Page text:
In the weeks following the tragic death of College sophomore Blaze Bernstein, his parents, Gideon Bernstein and Jeanne Pepper, have emerged as the central figures in the eye of a media firestorm, stoic and loving in their grief. Now, for the first time, the Bernsteins have come to Penn’s campus to mourn with the staff, students, and faculty who knew — and loved — their son.
Just days after the news of Bernstein’s death, his parents set up a memorial fund for those looking to honor Blaze’s memory. As reports came in of the arrest of Bernstein’s alleged killer, Sam Woodward, and his ties to a neo-Nazi hate group, the Bernsteins have maintained their message of love, generosity, and inclusivity.
“As this began to unfold, we realized that we had an opportunity to set an example for people everywhere,” Jeanne wrote earlier this month. “To show them how even in the face of tragedy and loss, there is something better to concentrate on rather than bitterness, revenge, self-pity and regret. We wanted people to embrace love, tolerance and kindness, to do good.”
At Penn, students and faculty alike have felt the effects of his death on campus. Many have long-awaited his memorial, which is set to take place this Sunday. The College student was a central figure in the Kelly Writers House and in the wider writing community. He was slated to become the managing editor of the food magazine Penn Appetit and was involved in a range of other publications.
After weeks of communicating with Blaze’s closest friends on campus, his parents, along with their two other children, 14-year-old Beaue and 18-year-old Jay, will finally get to sit down with Blaze's friends this weekend. They will also pack up the things he left behind in his apartment and attend his memorial on Sunday.
The Bernsteins arrived in Philadelphia on Thursday from their home in Orange County, California. They headed to Blaze’s apartment at 4111 Walnut St. where they started to pack up his things. Throughout the process, there were moments where Jeanne or Gideon hugged a child — or each other — as support.
Just after 4 p.m. on Thursday, Jeanne sat on Blaze’s black leather couch, which peered over the Philadelphia cityscape. Her 14-year-old daughter Beaue collapsed into her mother’s arms, weeping.
“We all have our moment of utter despair,” Gideon said. “It’s kind of expected at this point in time.”
With a five-year age difference, Beaue’s relationship with Blaze was not unique: sometimes contentious, sometimes loving. In recent months however, the two had grown closer, Beaue said.
“We got a lot closer after he left [for college] and when he came back,” she said. “We just started to get along better because I finally got older.”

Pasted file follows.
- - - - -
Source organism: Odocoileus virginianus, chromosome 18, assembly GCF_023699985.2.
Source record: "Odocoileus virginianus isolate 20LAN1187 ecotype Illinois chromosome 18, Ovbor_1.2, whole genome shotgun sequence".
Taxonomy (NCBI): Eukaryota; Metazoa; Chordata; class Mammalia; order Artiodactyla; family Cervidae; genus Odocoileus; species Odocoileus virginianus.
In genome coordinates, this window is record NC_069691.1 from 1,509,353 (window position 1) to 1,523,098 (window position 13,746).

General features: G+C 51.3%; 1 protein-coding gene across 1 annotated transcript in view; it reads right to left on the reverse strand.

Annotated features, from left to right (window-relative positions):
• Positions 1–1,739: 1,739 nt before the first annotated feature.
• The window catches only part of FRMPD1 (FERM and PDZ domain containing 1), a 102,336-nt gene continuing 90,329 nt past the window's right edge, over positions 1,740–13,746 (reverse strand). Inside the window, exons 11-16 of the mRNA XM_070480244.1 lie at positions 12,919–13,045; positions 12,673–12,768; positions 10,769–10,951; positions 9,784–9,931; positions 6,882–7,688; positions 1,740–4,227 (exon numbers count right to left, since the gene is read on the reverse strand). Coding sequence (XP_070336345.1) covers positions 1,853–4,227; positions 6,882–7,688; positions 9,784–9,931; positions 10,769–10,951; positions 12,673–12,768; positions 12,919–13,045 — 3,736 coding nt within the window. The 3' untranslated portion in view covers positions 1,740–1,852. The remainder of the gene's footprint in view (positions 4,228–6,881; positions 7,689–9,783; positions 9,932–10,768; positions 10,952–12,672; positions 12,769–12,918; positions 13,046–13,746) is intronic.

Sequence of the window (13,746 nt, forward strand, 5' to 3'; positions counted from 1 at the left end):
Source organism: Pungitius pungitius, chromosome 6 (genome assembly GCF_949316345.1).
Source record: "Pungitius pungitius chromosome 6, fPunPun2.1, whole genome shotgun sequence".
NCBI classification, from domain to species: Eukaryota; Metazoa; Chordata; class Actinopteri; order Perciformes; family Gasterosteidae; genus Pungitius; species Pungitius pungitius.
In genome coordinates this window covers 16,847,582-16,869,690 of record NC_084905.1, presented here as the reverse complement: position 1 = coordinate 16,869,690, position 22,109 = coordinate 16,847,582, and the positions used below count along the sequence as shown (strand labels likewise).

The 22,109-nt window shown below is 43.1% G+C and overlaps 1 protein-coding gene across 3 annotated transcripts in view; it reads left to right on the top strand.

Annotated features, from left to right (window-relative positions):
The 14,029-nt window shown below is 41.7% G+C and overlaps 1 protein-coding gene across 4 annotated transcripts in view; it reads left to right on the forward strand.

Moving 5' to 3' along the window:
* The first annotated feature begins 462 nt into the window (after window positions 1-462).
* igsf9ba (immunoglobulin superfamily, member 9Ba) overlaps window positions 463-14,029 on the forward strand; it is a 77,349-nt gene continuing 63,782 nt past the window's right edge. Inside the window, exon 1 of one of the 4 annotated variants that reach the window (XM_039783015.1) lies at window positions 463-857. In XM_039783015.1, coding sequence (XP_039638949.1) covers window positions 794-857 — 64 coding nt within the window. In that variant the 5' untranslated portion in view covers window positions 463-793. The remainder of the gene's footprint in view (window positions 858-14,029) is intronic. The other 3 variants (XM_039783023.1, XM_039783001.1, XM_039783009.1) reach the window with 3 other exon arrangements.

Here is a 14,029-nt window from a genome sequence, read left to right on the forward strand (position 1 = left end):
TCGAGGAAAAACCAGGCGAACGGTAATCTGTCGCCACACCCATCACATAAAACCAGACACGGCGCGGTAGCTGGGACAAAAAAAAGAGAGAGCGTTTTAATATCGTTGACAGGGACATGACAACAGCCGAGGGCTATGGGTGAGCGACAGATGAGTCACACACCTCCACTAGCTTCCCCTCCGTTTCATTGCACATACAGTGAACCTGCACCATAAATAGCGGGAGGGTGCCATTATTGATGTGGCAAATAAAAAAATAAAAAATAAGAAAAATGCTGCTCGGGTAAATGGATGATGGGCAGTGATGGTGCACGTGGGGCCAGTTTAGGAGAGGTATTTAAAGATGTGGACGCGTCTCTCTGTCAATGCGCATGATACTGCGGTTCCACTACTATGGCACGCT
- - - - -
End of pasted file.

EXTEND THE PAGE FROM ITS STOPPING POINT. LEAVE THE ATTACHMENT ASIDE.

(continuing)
Beaue marveled at her brother’s style. At Blaze’s apartment, she meticulously picked out items from his wardrobe with plans to wear them when she got home.
Blaze always left a trace of himself wherever he lived, and his apartment on campus was no exception, his family said.
He had cases of La Croix stacked in the fridge, along with cans of vegetables that sat next to a large jar filled with Kombucha tea that he had been fermenting himself for weeks. To the left of the fridge was his cabinet, which was stacked with spices and ingredients, likely for one of the many recipes scribbled down in his black spiral notebook.
In his bedroom, Blaze had his clothes rolled up perfectly in the drawers and a to-do list written in the top left corner of a full-length mirror. He had been in the process of putting up curtains in his new room; one latch was already fastened on the wall, while the other lay on the top shelf in his closet next to the folded off-beige curtains packaged neatly in plastic.
Most of what Blaze owned was intentional and meaningful, but he also held on to certain souvenirs, especially when he went travelling, his family said. When the Bernsteins buried Blaze last month, they included two objects: a small craft turtle Blaze brought home with him from a family trip to Guatemala and a cooking spatula.
Food had a special place in Blaze’s heart. When he was home, Blaze would routinely cook the family five-course meals, Jeanne said. The night before he went missing, he cooked his family an elaborate butternut squash gnocchi from scratch.
As the Bernsteins went through Blaze’s items, Beaue and Jay shared stories about their brother.
“He was good at everything,” Beaue said. “He just won. He just always won even if he wasn’t trying to compete.”
She sat down and went through every funny Instagram photo Blaze had ever posted. His sense of humor is hard to capture in writing and just as difficult to explain it verbally, but Beaue tried.
She pointed to a collage Blaze had put up, featuring a picture of Penn’s campus, a photo of Blaze feigning signs of distress, some Quakers, and a screenshot of the “grades” section on Canvas, indicating there was a new unread notification. In the caption, Blaze cited “The Climb” by Miley Cyrus.
Beaue scrolled to another example. This time, a slideshow of a mock wedding ceremony between him and a La Croix can bride, draped in a carefully crafted white paper gown with an extremely detailed veil to match. The bride, wed to Blaze in what looks from the photos like an official wedding ceremony, still exists in Blaze’s apartment.
Jeanne suggested they auction it off but Beaue objected; she declared that they’re going to seal it in a glass box when they get back home. Later, she added that when she grows up, she is going to dedicate an entire room to Blaze and his tchotchkes.
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